A simple food that is heart healthy, full of potassium from potatoes and good fats from olive oil. Using too much salt is bad, though, as is burning the oil or the potatoes. While I always use a bit of salt when serving to other people, to me they taste just fine without it--the maillard and the oil and the potato do just fine by themselves and especially so if you use ketchup.
Once you have the hang of this you can make delicious hash browns with three minutes of work and twelve minutes of waiting.
Heat your skillet or griddle up to about medium. Whatever temperature you use for bacon and eggs is probably fine.
If you happen to live in my house, use the stainless steel skillet and the bottom-left burner, which should be set to 2 on the right side of the dial. Or put the griddle on 350F.
Coat the skillet with olive oil.
DO heat up the oil a bit (until water sizzles, at least) before you put the hash browns on, but DO NOT wait for it to smoke. If it does start smoking a bit, that's OK, but start checking the bottom a minute early to make sure it's not too done. If it smokes more than a bit, toss the oil, clean the pan and start over.
The first time you do this you may want to prepare the potatoes before heating the oil, but generally you want to heat the oil while shredding the potatoes to save time and help prevent the potatoes from turning grey.
Now shred potatoes. Wash them first. You can use a food processor, but I almost always just grab a box shredder and shred over several layers of paper towels. However you shred them, they should end up on paper towels or cheesecloth or similar so you can squeeze water out. You don't have to squeeze all the water out of the potatoes--in fact you should move quickly to avoid them turning grey--but generally the more water you squeeze out the crispier and tastier they will be. This is because water at the cooking surface keeps the surface temperature around 212F, which prevents the maillard reaction (yummy browning) and makes the surface soggy. In order to achieve a nice brown, crisp surface the water at the surface has to completely evaporate. Less water at the surface combined with less water inside the hash browns trying to escape to the surface makes this happen more efficiently.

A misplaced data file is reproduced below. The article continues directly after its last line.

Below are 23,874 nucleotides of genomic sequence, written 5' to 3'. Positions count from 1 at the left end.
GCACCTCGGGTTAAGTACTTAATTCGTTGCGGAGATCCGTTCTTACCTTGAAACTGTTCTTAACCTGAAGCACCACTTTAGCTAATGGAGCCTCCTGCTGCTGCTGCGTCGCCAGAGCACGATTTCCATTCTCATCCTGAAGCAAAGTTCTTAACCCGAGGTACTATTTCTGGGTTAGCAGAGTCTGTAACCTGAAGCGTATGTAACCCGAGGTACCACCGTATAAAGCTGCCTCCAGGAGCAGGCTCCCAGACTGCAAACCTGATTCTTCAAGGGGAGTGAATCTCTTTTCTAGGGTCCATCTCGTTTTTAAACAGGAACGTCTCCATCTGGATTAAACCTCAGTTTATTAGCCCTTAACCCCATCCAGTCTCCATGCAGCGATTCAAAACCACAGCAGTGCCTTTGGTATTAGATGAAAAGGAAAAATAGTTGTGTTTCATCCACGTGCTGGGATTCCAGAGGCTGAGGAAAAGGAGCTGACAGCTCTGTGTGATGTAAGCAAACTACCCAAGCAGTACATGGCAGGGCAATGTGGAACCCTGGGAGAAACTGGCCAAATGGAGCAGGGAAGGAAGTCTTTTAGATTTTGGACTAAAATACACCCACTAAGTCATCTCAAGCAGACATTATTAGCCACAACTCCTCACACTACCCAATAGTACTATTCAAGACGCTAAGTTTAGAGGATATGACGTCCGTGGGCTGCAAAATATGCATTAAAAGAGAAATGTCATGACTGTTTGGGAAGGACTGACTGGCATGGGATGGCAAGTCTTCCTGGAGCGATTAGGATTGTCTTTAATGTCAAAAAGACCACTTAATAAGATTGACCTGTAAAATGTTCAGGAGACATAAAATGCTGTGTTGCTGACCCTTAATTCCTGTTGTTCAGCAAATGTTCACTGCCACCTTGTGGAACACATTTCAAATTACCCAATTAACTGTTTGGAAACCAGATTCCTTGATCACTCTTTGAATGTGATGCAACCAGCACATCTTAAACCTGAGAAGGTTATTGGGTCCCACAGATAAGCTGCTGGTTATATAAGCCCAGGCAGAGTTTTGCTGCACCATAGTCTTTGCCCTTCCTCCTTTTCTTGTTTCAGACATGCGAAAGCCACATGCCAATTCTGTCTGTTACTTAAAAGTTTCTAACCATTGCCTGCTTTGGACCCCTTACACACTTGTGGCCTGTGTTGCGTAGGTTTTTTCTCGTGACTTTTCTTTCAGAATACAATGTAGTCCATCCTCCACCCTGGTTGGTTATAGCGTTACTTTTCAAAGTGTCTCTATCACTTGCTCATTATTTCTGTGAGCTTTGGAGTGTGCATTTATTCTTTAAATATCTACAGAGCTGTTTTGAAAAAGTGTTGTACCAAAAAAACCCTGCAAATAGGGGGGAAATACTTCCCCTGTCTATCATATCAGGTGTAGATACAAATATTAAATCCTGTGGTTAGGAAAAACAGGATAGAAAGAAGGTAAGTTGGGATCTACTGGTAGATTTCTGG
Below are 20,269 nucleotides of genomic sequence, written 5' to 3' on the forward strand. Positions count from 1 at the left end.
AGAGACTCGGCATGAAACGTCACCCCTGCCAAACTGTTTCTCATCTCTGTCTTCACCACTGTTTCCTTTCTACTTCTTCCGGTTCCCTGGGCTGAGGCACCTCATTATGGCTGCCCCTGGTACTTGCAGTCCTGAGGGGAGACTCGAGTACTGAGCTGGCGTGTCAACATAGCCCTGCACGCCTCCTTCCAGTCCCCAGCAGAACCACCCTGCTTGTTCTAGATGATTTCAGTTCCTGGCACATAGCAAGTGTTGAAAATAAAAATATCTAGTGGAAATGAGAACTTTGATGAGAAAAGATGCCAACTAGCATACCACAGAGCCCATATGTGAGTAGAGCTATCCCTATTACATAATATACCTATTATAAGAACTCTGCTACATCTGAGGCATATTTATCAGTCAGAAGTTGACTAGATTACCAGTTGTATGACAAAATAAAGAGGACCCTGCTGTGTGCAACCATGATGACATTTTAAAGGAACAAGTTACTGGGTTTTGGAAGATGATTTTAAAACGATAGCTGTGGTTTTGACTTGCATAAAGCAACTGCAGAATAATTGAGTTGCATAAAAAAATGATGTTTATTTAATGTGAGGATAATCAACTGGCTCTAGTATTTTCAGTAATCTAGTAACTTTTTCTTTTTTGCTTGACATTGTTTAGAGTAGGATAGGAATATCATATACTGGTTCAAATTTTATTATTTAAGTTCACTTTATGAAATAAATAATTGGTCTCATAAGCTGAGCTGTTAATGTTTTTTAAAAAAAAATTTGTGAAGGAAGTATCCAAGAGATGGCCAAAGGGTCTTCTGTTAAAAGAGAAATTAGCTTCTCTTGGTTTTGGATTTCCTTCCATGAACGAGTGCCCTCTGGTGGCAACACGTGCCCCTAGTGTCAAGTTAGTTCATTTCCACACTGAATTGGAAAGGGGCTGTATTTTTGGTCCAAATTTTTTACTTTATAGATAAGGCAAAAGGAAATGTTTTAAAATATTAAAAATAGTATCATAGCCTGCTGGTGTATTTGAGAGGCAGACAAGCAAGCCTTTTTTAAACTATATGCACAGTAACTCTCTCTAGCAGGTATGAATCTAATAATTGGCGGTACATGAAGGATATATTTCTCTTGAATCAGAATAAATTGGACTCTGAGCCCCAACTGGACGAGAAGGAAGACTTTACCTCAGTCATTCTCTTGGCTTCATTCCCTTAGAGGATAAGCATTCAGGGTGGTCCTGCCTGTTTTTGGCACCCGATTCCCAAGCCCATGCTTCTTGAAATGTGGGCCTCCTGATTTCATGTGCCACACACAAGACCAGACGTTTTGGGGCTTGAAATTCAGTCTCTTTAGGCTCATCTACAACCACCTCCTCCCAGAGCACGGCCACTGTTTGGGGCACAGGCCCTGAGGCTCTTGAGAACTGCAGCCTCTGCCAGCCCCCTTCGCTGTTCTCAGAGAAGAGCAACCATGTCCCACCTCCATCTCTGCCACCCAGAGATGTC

All that said, you can make decent hash browns without squeezing out any water, it's just trickier and takes longer.
Now toss your shredded potatoes in the skiller or on the griddle. In a skillet I usually make one large, pan-filing portion. On a griddle I divide it up into individual portions. You can try out different thicknesses to see what you like, mine are probably about finger thick. Thinner will be cripier, thicker will have more fluffy potato inside. It's all good.
Once in skillet, after hitting with a dash of salt and pepper, I generally put it in a quick circle of olive oil around the pan above the potatoes to help keep them from sticking and ensure crispy edges. I also put some olive oil on top of the potatoes, which a) prevents them from turning grey and b) provides oil to that surface once they are flipped. My olive oil bottle has a spout on it--yours should, too.
After you put the potatoes down, DO NOT mess with them until you need to check or (better) until it's time to flip them. Any disturbances reduce the surface temperature, which stops water from evaporating and kills the maillard reaction.
Until you have this all dialed in you should be checking around four minutes, but I cook them six minutes per side and that's pretty consistent on the skillet. My griddle (and probably yours) has hot and cold spots so my middle portions are done at six minutes but the ones on the edge of the griddle might take a little longer.
At six minutes I take a steel spatula, turn it upside down and work it around the edges of the hash browns until the portion is loose, then I flip. In the skillet I just flip the whole thing with the pan once it's loose--otherwise you'll need a very large spatula to keep it all together.
Cook six more minutes and you should have hash browns.
If you want to shred potatoes in advance you have a couple of options:
Either way you have to keep oxygen from the exposed surfaces of the potato to prevent them from turning grey and then black.